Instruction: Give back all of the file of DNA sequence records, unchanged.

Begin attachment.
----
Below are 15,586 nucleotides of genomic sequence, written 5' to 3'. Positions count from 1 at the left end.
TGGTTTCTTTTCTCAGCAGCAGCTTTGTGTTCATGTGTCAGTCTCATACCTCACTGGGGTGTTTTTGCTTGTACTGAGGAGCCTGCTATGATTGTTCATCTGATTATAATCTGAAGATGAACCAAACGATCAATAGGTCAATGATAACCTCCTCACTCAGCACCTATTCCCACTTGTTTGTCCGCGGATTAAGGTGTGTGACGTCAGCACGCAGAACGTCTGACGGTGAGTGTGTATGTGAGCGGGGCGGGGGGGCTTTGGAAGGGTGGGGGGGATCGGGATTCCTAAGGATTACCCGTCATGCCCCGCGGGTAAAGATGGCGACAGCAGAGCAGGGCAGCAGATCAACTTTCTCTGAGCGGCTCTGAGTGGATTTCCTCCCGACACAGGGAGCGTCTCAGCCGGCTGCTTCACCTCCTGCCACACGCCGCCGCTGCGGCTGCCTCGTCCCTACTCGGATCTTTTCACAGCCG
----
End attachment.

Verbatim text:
Below are 15,586 nucleotides of genomic sequence, written 5' to 3'. Positions count from 1 at the left end.
TGGTTTCTTTTCTCAGCAGCAGCTTTGTGTTCATGTGTCAGTCTCATACCTCACTGGGGTGTTTTTGCTTGTACTGAGGAGCCTGCTATGATTGTTCATCTGATTATAATCTGAAGATGAACCAAACGATCAATAGGTCAATGATAACCTCCTCACTCAGCACCTATTCCCACTTGTTTGTCCGCGGATTAAGGTGTGTGACGTCAGCACGCAGAACGTCTGACGGTGAGTGTGTATGTGAGCGGGGCGGGGGGGCTTTGGAAGGGTGGGGGGGATCGGGATTCCTAAGGATTACCCGTCATGCCCCGCGGGTAAAGATGGCGACAGCAGAGCAGGGCAGCAGATCAACTTTCTCTGAGCGGCTCTGAGTGGATTTCCTCCCGACACAGGGAGCGTCTCAGCCGGCTGCTTCACCTCCTGCCACACGCCGCCGCTGCGGCTGCCTCGTCCCTACTCGGATCTTTTCACAGCCG